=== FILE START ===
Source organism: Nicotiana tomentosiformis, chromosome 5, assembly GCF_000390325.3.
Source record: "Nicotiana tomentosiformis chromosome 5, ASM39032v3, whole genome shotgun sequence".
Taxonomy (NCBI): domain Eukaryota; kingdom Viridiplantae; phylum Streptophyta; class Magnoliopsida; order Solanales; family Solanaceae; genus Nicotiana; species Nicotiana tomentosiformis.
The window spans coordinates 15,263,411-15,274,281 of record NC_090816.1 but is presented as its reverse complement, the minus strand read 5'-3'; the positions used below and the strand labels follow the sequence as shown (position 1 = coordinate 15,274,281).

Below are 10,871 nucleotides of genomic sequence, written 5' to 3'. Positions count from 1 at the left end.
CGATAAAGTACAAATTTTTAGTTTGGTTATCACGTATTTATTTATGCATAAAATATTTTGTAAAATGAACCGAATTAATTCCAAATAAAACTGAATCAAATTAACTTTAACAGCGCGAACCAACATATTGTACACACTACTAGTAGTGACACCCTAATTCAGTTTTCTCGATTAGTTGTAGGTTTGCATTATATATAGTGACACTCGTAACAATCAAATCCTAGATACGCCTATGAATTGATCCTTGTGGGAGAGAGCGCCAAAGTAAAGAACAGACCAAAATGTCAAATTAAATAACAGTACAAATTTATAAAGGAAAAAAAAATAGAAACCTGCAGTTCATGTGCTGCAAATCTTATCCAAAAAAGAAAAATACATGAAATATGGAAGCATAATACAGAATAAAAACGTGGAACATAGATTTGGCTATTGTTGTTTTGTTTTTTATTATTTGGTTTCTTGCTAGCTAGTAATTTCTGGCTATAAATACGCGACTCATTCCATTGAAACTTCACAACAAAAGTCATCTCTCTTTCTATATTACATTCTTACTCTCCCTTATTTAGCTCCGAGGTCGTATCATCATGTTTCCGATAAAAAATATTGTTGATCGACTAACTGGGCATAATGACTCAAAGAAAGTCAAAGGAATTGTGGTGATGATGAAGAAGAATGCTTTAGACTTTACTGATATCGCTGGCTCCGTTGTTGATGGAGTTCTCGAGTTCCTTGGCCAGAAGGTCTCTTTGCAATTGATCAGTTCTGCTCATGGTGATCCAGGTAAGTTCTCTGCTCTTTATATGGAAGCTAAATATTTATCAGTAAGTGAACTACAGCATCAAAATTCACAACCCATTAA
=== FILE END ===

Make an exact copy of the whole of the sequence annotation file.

Source organism: Nicotiana tomentosiformis, chromosome 5, assembly GCF_000390325.3.
Source record: "Nicotiana tomentosiformis chromosome 5, ASM39032v3, whole genome shotgun sequence".
Taxonomy (NCBI): domain Eukaryota; kingdom Viridiplantae; phylum Streptophyta; class Magnoliopsida; order Solanales; family Solanaceae; genus Nicotiana; species Nicotiana tomentosiformis.
The window spans coordinates 15,263,411-15,274,281 of record NC_090816.1 but is presented as its reverse complement, the minus strand read 5'-3'; the positions used below and the strand labels follow the sequence as shown (position 1 = coordinate 15,274,281).

Below are 10,871 nucleotides of genomic sequence, written 5' to 3'. Positions count from 1 at the left end.
CGATAAAGTACAAATTTTTAGTTTGGTTATCACGTATTTATTTATGCATAAAATATTTTGTAAAATGAACCGAATTAATTCCAAATAAAACTGAATCAAATTAACTTTAACAGCGCGAACCAACATATTGTACACACTACTAGTAGTGACACCCTAATTCAGTTTTCTCGATTAGTTGTAGGTTTGCATTATATATAGTGACACTCGTAACAATCAAATCCTAGATACGCCTATGAATTGATCCTTGTGGGAGAGAGCGCCAAAGTAAAGAACAGACCAAAATGTCAAATTAAATAACAGTACAAATTTATAAAGGAAAAAAAAATAGAAACCTGCAGTTCATGTGCTGCAAATCTTATCCAAAAAAGAAAAATACATGAAATATGGAAGCATAATACAGAATAAAAACGTGGAACATAGATTTGGCTATTGTTGTTTTGTTTTTTATTATTTGGTTTCTTGCTAGCTAGTAATTTCTGGCTATAAATACGCGACTCATTCCATTGAAACTTCACAACAAAAGTCATCTCTCTTTCTATATTACATTCTTACTCTCCCTTATTTAGCTCCGAGGTCGTATCATCATGTTTCCGATAAAAAATATTGTTGATCGACTAACTGGGCATAATGACTCAAAGAAAGTCAAAGGAATTGTGGTGATGATGAAGAAGAATGCTTTAGACTTTACTGATATCGCTGGCTCCGTTGTTGATGGAGTTCTCGAGTTCCTTGGCCAGAAGGTCTCTTTGCAATTGATCAGTTCTGCTCATGGTGATCCAGGTAAGTTCTCTGCTCTTTATATGGAAGCTAAATATTTATCAGTAAGTGAACTACAGCATCAAAATTCACAACCCATTAA